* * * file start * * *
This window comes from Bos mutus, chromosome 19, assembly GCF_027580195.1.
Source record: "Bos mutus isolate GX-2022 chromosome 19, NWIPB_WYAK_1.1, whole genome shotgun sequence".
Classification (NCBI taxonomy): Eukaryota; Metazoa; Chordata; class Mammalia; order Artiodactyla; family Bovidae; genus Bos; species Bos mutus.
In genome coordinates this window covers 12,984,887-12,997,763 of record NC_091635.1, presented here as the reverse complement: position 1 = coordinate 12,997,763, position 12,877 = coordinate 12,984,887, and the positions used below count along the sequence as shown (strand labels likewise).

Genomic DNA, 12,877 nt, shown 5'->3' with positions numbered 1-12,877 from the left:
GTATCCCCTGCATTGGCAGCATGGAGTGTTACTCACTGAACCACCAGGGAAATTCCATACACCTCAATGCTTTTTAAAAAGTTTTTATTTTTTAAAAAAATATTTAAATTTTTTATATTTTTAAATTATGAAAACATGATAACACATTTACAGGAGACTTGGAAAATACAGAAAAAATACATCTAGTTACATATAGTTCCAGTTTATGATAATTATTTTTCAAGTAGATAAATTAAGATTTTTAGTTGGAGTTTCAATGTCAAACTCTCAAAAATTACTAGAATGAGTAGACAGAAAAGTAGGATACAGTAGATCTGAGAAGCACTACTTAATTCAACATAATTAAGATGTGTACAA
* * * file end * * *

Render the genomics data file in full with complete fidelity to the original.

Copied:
This window comes from Bos mutus, chromosome 19, assembly GCF_027580195.1.
Source record: "Bos mutus isolate GX-2022 chromosome 19, NWIPB_WYAK_1.1, whole genome shotgun sequence".
Classification (NCBI taxonomy): Eukaryota; Metazoa; Chordata; class Mammalia; order Artiodactyla; family Bovidae; genus Bos; species Bos mutus.
In genome coordinates this window covers 12,984,887-12,997,763 of record NC_091635.1, presented here as the reverse complement: position 1 = coordinate 12,997,763, position 12,877 = coordinate 12,984,887, and the positions used below count along the sequence as shown (strand labels likewise).

Genomic DNA, 12,877 nt, shown 5'->3' with positions numbered 1-12,877 from the left:
GTATCCCCTGCATTGGCAGCATGGAGTGTTACTCACTGAACCACCAGGGAAATTCCATACACCTCAATGCTTTTTAAAAAGTTTTTATTTTTTAAAAAAATATTTAAATTTTTTATATTTTTAAATTATGAAAACATGATAACACATTTACAGGAGACTTGGAAAATACAGAAAAAATACATCTAGTTACATATAGTTCCAGTTTATGATAATTATTTTTCAAGTAGATAAATTAAGATTTTTAGTTGGAGTTTCAATGTCAAACTCTCAAAAATTACTAGAATGAGTAGACAGAAAAGTAGGATACAGTAGATCTGAGAAGCACTACTTAATTCAACATAATTAAGATGTGTACAA